The booming health and wellness sector has caught the attention of Kevin Hedderwick, the former CEO of food franchise giant Famous Brands.
Hedderwick has acquired a strategic equity stake in Thrive, an innovative health and wellness retail brand based in KwaZulu-Natal and launched by pharmacist-turned-wellness entrepreneur Lynda Bryant.
Noted for taking Steers Holdings from a R65 million business in 2000 into the multi-billion-rand Famous Brands operation a decade later, Hedderwick has partnered with Bryant to grow Thrive into a niche health and wellness retail chain.
Since leaving Famous Brands in 2018, Hedderwick has been dabbling in a few businesses and consulting roles in his “semi-retirement”. He is also a “semigrant”, dividing his time between Johannesburg and his retirement home on the KwaZulu-Natal North Coast.
Speaking to Moneyweb about the new venture, Hedderwick says the health and wellness sector is thriving both in South Africa and globally, as people look for alternative ways to lead healthier lives.
“Besides the growth of corporate chains like Dis-Chem and Clicks in SA, there is an increasing number of niche health and wellness stores and offerings.… When I met Lynda Bryant by chance just over a year ago at her Thrive store in Kloof near Durban, I was impressed by what I saw and its community-centred approach,” he adds.
After some discussion over a few months, Hedderwick and Bryant decided to join forces to grow the Thrive brand into a niche chain that will initially target the KwaZulu-Natal market.
The group recently opened a second store at The Well Centre in Ballito, which is located near several medical facilities including Netcare’s Alberlito Hospital. As part of a first phase expansion, the business duo want to have three more stores opened by mid-2021.
Hedderwick did not want to reveal to Moneyweb how much in private equity he is investing in the new venture. However, he says he is involved in other start-ups as well as advising and consulting to both listed and unlisted companies on strategy and other areas of business.
“As part of my venture capital ambitions, I decided to invest in this exciting and emerging health and wellness company,” he adds.
“While I am semi-retired, spending my time mainly in Johannesburg and Ballito, I will still be playing a role in the growth of Thrive. The expansion will initially focus on KwaZulu-Natal, but we have already had enquiries to bring the brand to Gauteng,” Hedderwick notes.
Bryant says that having Hedderwick as her equity partner in the Thrive business is noteworthy, considering his business acumen and experience in corporate SA.
With some 14 years in the business after qualifying from Rhodes University as a pharmacist, Bryant has also proven her entrepreneurial mettle. In 2005, she bought a Link Pharmacy in Kloof, which she rebranded into Thrive in 2016 following feedback from the local community.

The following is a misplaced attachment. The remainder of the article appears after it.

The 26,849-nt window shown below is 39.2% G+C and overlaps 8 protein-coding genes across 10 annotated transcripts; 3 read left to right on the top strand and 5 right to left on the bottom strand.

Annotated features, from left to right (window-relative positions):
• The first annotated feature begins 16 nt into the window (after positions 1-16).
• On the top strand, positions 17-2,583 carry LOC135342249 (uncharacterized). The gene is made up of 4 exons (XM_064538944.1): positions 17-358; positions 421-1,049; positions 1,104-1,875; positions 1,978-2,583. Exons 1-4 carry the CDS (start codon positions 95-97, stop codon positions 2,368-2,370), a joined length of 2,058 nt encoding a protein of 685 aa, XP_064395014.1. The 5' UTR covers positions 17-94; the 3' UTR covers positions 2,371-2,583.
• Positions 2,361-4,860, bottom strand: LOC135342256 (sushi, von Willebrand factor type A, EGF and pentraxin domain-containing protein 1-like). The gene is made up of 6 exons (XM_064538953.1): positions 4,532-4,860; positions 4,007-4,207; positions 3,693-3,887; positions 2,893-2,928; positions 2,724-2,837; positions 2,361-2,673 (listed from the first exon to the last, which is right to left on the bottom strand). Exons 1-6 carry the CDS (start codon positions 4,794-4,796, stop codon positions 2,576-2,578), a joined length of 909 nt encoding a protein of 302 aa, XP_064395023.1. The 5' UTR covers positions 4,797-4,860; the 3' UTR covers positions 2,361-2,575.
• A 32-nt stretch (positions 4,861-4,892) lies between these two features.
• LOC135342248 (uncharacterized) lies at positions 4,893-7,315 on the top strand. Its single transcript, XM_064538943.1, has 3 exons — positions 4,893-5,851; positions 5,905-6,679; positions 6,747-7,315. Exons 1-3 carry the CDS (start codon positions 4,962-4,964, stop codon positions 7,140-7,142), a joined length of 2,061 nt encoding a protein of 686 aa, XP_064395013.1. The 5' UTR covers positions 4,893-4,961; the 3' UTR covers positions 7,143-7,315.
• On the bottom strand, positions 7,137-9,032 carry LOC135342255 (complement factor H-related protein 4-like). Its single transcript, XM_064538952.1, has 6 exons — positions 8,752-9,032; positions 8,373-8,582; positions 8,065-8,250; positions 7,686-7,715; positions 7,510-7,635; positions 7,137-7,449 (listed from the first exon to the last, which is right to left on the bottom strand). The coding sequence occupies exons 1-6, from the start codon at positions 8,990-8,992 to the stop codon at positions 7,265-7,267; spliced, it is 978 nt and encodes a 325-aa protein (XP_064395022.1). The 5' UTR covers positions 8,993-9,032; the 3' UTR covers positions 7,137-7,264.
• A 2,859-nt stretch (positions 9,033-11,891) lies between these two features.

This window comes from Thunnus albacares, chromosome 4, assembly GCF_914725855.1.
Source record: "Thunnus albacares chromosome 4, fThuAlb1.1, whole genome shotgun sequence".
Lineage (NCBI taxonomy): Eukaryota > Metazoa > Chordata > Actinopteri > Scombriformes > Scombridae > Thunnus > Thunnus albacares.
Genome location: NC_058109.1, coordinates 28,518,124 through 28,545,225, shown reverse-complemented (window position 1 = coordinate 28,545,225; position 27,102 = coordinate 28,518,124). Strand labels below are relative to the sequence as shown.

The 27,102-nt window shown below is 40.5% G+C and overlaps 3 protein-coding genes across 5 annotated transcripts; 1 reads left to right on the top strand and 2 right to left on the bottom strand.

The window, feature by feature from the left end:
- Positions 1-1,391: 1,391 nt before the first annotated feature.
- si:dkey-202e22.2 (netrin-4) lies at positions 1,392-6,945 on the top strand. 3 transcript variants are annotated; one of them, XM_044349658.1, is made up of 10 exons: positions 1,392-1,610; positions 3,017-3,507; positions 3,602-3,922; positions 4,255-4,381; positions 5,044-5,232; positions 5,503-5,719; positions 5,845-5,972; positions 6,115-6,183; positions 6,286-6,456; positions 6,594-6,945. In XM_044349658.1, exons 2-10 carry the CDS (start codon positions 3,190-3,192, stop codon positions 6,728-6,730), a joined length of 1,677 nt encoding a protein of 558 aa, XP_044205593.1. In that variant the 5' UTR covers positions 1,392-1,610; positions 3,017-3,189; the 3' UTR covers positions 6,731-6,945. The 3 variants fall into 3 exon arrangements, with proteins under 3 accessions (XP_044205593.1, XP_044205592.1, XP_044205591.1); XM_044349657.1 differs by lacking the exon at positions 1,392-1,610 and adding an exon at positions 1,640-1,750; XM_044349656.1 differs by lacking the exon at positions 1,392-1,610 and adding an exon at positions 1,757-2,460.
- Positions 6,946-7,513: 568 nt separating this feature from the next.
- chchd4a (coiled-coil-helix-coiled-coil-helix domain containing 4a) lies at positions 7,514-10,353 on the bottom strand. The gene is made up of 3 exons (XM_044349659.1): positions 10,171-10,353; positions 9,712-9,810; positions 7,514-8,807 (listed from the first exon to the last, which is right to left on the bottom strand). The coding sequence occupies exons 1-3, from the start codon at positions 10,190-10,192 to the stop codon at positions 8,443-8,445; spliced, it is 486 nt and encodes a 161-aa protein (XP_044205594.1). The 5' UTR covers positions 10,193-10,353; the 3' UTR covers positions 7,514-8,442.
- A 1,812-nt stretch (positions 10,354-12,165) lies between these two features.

After rebranding the business, Bryant says it registered double-digit growth and today she employs some 30 people. The Kloof outlet won best community pharmacy in South Africa in 2013, and again in 2019 under the brand Thrive.
“Clients said they felt daunted by clinical corporate retail pharmacies and wanted more than the filling of yet another doctor’s script,” she says.
Since then she has added other health and wellness products to Thrive’s offering, including a collaboration with The Juice Kitchen, a local business that makes cold-pressed raw fruit and vegetable juices. Bryant says this collaboration will continue as an integral part of the national roll out of Thrive.
The new Thrive Ballito store focuses primarily on integrated wellness, stocking vitamins and supplements as well as natural, organic and locally sourced food, skincare, gifts and cleaning products. It includes The Juice Kitchen as a store within a store and offers a small clinic for a homeopath and nutritionist to visit on a weekly basis.
“I believe the time is right for a completely different approach to healthcare in a highly competitive sector, which is being influenced by millennials who have distinctive expectations as well as a broader body of consumers who require a completely different approach,” says Bryant.
“People often feel they may be taking too much medicine and, with a significant increase in lifestyle diseases, want a more meaningful solution rather than yet another prescription. In Kloof, my team and I have created a place that marries health and wellness with traditional medicine and professional advice,” she explains.
Unlike its predecessor in Kloof, Thrive Ballito it is not yet home to a pharmacy, although there are plans to add one as soon as possible.
Bryant and Hedderwick favour store locations outside busy malls. They believe that outlets in smaller local community shopping precincts provide the flexibility of extended operating hours to better cater for clients’ lifestyles.